Position: Shortstop (if you ask him). Third base (if you ask Buck Showalter). Unprintable expletive (if you ask anyone from Milwaukee).
2018 Stats: .297/.367/.538, 37 HR, 146 OPS+, 140 wRC+, 5.8 WARP
How He Fits In: It seems like we’ve been preparing for the 2018-19 free agent class for three or four years now. And whenever that group has been mentioned, two names have stood out above the rest: Bryce Harper and Manny Machado.
They’re billed in that order in every story and it strongly reflects the public perception of both players. In the Chicago baseball public’s mindset, Machado has been the Alex Winter to Harper’s Keanu Reeves. This suggests that most Cub fans view Machado as something like a Harper consolation prize—like he was MLB’s case of Turtle Wax, year’s supply of Rice-A-Roni, or anything else “Weird Al” Yankovic lost on Jeopardy.
Except there’s this interesting thing about the two of them… to this point, Harper has had precisely two seasons where he amassed 5.0 WARP or higher. And Machado has had four.
Mind. Blown. When the Baseball Prospectus 2018 Annual inevitably gets optioned into a movie, it will be directed by M. Night Shyamalan.
Indeed, Machado’s 5.8 WARP from this past season fits quite snugly between his 5.7 year in 2016 and the 5.9 he amassed in 2013. And none of those excellent years matched his career high in 2015 when his 20.1 FRAA at third base spurred Machado to a sterling 7.3 WARP.
To this point anyway, the choice between the two players appears to come down to this: Machado’s more consistent excellence versus the tantalizing possibility of Harper’s transcendent ceiling. Because one of Harper’s two plus-5.0 WARP seasons was when he moved into Mantle, Mays, and Bonds’ Mount Olympus with 11.2 in 2015. For comparison’s sake, Mike Trout’s biggest WARP season to this date was 10.0. Ye gods.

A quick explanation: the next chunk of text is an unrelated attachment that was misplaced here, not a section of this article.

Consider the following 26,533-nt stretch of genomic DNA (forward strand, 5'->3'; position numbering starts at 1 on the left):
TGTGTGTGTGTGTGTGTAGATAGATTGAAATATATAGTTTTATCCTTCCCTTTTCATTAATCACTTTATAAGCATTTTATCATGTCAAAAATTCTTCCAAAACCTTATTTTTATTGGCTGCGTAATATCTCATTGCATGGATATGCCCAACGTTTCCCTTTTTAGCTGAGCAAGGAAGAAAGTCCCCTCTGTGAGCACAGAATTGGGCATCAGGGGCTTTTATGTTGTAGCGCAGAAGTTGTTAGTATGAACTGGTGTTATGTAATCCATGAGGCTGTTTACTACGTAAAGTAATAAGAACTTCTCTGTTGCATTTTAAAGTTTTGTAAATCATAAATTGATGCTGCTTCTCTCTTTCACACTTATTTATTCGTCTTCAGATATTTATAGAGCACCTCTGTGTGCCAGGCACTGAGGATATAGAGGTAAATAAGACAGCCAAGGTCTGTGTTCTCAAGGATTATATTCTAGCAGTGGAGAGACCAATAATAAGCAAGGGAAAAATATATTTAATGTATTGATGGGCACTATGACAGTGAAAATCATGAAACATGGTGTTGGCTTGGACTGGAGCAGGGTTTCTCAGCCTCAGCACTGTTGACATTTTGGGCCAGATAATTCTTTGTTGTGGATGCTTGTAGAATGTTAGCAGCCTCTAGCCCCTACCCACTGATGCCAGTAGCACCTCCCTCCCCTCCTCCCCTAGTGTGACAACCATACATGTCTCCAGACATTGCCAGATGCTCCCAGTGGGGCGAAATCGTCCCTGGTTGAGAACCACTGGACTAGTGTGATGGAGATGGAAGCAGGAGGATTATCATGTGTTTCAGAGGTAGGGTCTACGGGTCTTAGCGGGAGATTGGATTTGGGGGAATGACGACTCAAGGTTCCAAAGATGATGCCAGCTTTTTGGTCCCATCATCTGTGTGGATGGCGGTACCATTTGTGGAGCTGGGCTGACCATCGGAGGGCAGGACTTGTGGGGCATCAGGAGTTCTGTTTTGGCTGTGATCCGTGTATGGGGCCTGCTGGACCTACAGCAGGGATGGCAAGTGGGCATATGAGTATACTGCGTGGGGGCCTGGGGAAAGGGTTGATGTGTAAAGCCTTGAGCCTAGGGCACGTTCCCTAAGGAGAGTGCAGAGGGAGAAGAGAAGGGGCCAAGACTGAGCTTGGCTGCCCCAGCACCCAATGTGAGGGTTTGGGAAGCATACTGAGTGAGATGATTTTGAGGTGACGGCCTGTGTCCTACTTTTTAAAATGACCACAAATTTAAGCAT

(Now would be a good time to remember that Harper’s 2015 Nationals somehow astoundingly missed the playoffs—probably because they felt it was a good idea to employ a pitcher who tried to strangle their best player. Say what you will about Tyler Chatwood—at least he never went for Javy Báez’s windpipe. And even if he did, if Chatwood aimed for the throat, there’s a 100 percent chance Javy would get squeezed on the buttocks).
Machado can’t offer that kind of otherworldly production, if only for Harper’s great penchant for taking walks. But based on their respective track records thus far, it’s fair to say that he would give the Cubs a more consistently excellent year-to-year performance. Now it’s certainly within the realm of possibility that Harper again puts it all together as he enters his athletic prime and stays healthy enough to rampage through the league and permanently establish himself as one of the all time greats.
But right now, the choice between him and Machado is a lot harder than you would think. And that speaks volumes about the kind of elite player Machado has been for the past six years.
Why It Won’t Work: There are a few issues that need to be addressed when considering whether or not to bring Machado on board with one of the largest contracts in baseball history. And the most important of them also happens to be the least discussed.
Because for such an elite talent, Machado went through a horrific and lengthy slump only a year ago. He opened the 2017 season in a deep funk and didn’t escape it for the entire first half, slashing .215/.283/.418 over his first 80 games. In other words, he would have fit in perfectly with the 2017 Cubs. Although since he was still employed by the Orioles at this time, this made him the only player in baseball history to experience a 1983 World Series hangover despite not being born until 1992.
This was due in part to bad luck, as Machado’s BABIP over this stretch was only .223. And he returned to form in the second half of the season, turning in a .303/.338/.525 performance during which time that BABIP was a much more normal .302. Even so, the slump profoundly depressed his overall value as Machado was only worth 1.3 WARP for the entire season.